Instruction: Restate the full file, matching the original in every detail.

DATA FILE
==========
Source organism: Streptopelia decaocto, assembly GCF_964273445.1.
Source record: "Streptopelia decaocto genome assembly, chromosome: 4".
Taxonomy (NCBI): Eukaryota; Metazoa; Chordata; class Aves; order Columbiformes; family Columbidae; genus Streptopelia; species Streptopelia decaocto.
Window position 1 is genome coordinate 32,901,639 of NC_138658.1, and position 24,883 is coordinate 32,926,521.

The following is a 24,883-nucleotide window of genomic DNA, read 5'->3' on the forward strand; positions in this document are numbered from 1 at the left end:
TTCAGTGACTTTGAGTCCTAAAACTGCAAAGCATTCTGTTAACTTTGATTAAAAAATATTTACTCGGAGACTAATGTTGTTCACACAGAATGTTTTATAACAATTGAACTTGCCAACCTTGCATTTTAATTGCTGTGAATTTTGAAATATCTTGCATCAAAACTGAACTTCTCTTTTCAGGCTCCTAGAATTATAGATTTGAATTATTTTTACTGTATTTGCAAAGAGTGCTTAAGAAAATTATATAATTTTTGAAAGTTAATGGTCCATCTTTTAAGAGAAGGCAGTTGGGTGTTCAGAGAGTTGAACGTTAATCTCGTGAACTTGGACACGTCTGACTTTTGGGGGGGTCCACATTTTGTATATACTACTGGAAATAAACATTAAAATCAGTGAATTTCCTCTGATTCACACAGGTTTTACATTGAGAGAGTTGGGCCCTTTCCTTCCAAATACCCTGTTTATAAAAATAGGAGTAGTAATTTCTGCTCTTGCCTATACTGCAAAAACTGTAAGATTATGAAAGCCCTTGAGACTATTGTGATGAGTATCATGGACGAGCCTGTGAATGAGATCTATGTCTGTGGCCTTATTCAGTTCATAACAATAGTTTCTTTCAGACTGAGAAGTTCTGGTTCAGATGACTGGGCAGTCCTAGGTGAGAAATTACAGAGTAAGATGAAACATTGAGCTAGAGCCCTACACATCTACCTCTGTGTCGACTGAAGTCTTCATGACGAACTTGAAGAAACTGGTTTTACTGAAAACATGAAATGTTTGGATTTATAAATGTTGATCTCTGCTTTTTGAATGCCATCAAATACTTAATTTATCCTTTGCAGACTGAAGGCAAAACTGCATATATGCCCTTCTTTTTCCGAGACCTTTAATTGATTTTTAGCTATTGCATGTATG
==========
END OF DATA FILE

Source organism: Streptopelia decaocto, assembly GCF_964273445.1.
Source record: "Streptopelia decaocto genome assembly, chromosome: 4".
Taxonomy (NCBI): Eukaryota; Metazoa; Chordata; class Aves; order Columbiformes; family Columbidae; genus Streptopelia; species Streptopelia decaocto.
Window position 1 is genome coordinate 32,901,639 of NC_138658.1, and position 24,883 is coordinate 32,926,521.

The following is a 24,883-nucleotide window of genomic DNA, read 5'->3' on the forward strand; positions in this document are numbered from 1 at the left end:
TTCAGTGACTTTGAGTCCTAAAACTGCAAAGCATTCTGTTAACTTTGATTAAAAAATATTTACTCGGAGACTAATGTTGTTCACACAGAATGTTTTATAACAATTGAACTTGCCAACCTTGCATTTTAATTGCTGTGAATTTTGAAATATCTTGCATCAAAACTGAACTTCTCTTTTCAGGCTCCTAGAATTATAGATTTGAATTATTTTTACTGTATTTGCAAAGAGTGCTTAAGAAAATTATATAATTTTTGAAAGTTAATGGTCCATCTTTTAAGAGAAGGCAGTTGGGTGTTCAGAGAGTTGAACGTTAATCTCGTGAACTTGGACACGTCTGACTTTTGGGGGGGTCCACATTTTGTATATACTACTGGAAATAAACATTAAAATCAGTGAATTTCCTCTGATTCACACAGGTTTTACATTGAGAGAGTTGGGCCCTTTCCTTCCAAATACCCTGTTTATAAAAATAGGAGTAGTAATTTCTGCTCTTGCCTATACTGCAAAAACTGTAAGATTATGAAAGCCCTTGAGACTATTGTGATGAGTATCATGGACGAGCCTGTGAATGAGATCTATGTCTGTGGCCTTATTCAGTTCATAACAATAGTTTCTTTCAGACTGAGAAGTTCTGGTTCAGATGACTGGGCAGTCCTAGGTGAGAAATTACAGAGTAAGATGAAACATTGAGCTAGAGCCCTACACATCTACCTCTGTGTCGACTGAAGTCTTCATGACGAACTTGAAGAAACTGGTTTTACTGAAAACATGAAATGTTTGGATTTATAAATGTTGATCTCTGCTTTTTGAATGCCATCAAATACTTAATTTATCCTTTGCAGACTGAAGGCAAAACTGCATATATGCCCTTCTTTTTCCGAGACCTTTAATTGATTTTTAGCTATTGCATGTATG